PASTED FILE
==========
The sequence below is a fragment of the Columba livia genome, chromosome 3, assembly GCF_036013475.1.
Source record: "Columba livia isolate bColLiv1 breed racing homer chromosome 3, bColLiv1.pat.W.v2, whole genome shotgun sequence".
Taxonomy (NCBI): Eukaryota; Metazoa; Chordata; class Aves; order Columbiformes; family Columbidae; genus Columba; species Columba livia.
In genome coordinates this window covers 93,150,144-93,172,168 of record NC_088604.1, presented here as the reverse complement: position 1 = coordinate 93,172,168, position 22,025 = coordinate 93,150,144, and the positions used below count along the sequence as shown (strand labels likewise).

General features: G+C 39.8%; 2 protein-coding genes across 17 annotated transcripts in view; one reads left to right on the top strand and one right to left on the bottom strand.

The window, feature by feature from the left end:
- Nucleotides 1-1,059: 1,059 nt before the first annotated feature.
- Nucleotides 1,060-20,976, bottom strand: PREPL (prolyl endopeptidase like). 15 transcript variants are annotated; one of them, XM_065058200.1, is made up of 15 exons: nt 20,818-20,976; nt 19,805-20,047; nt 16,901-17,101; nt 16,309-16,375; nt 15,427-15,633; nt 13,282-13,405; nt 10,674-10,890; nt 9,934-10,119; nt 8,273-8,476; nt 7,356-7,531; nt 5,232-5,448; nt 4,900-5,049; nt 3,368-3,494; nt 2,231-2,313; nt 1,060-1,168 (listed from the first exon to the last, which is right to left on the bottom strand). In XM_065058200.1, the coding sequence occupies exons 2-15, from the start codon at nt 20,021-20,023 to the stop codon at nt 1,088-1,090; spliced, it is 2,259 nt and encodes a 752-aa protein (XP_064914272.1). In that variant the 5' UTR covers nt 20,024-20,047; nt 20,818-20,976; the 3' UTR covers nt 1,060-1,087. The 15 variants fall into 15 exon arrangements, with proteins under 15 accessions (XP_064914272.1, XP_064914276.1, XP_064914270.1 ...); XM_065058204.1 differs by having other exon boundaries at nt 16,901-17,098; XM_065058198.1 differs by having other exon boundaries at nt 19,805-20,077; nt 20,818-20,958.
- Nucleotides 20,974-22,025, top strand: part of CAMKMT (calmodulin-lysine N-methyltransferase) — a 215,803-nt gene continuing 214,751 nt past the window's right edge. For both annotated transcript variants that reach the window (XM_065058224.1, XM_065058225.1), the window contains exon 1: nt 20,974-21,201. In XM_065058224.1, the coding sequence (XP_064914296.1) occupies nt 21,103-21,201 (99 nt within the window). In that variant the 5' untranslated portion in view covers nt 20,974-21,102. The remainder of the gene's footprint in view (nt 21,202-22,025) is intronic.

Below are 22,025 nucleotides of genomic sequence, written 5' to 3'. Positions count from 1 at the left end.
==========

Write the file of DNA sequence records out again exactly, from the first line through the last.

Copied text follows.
The sequence below is a fragment of the Columba livia genome, chromosome 3, assembly GCF_036013475.1.
Source record: "Columba livia isolate bColLiv1 breed racing homer chromosome 3, bColLiv1.pat.W.v2, whole genome shotgun sequence".
Taxonomy (NCBI): Eukaryota; Metazoa; Chordata; class Aves; order Columbiformes; family Columbidae; genus Columba; species Columba livia.
In genome coordinates this window covers 93,150,144-93,172,168 of record NC_088604.1, presented here as the reverse complement: position 1 = coordinate 93,172,168, position 22,025 = coordinate 93,150,144, and the positions used below count along the sequence as shown (strand labels likewise).

General features: G+C 39.8%; 2 protein-coding genes across 17 annotated transcripts in view; one reads left to right on the top strand and one right to left on the bottom strand.

The window, feature by feature from the left end:
- Nucleotides 1-1,059: 1,059 nt before the first annotated feature.
- Nucleotides 1,060-20,976, bottom strand: PREPL (prolyl endopeptidase like). 15 transcript variants are annotated; one of them, XM_065058200.1, is made up of 15 exons: nt 20,818-20,976; nt 19,805-20,047; nt 16,901-17,101; nt 16,309-16,375; nt 15,427-15,633; nt 13,282-13,405; nt 10,674-10,890; nt 9,934-10,119; nt 8,273-8,476; nt 7,356-7,531; nt 5,232-5,448; nt 4,900-5,049; nt 3,368-3,494; nt 2,231-2,313; nt 1,060-1,168 (listed from the first exon to the last, which is right to left on the bottom strand). In XM_065058200.1, the coding sequence occupies exons 2-15, from the start codon at nt 20,021-20,023 to the stop codon at nt 1,088-1,090; spliced, it is 2,259 nt and encodes a 752-aa protein (XP_064914272.1). In that variant the 5' UTR covers nt 20,024-20,047; nt 20,818-20,976; the 3' UTR covers nt 1,060-1,087. The 15 variants fall into 15 exon arrangements, with proteins under 15 accessions (XP_064914272.1, XP_064914276.1, XP_064914270.1 ...); XM_065058204.1 differs by having other exon boundaries at nt 16,901-17,098; XM_065058198.1 differs by having other exon boundaries at nt 19,805-20,077; nt 20,818-20,958.
- Nucleotides 20,974-22,025, top strand: part of CAMKMT (calmodulin-lysine N-methyltransferase) — a 215,803-nt gene continuing 214,751 nt past the window's right edge. For both annotated transcript variants that reach the window (XM_065058224.1, XM_065058225.1), the window contains exon 1: nt 20,974-21,201. In XM_065058224.1, the coding sequence (XP_064914296.1) occupies nt 21,103-21,201 (99 nt within the window). In that variant the 5' untranslated portion in view covers nt 20,974-21,102. The remainder of the gene's footprint in view (nt 21,202-22,025) is intronic.

Below are 22,025 nucleotides of genomic sequence, written 5' to 3'. Positions count from 1 at the left end.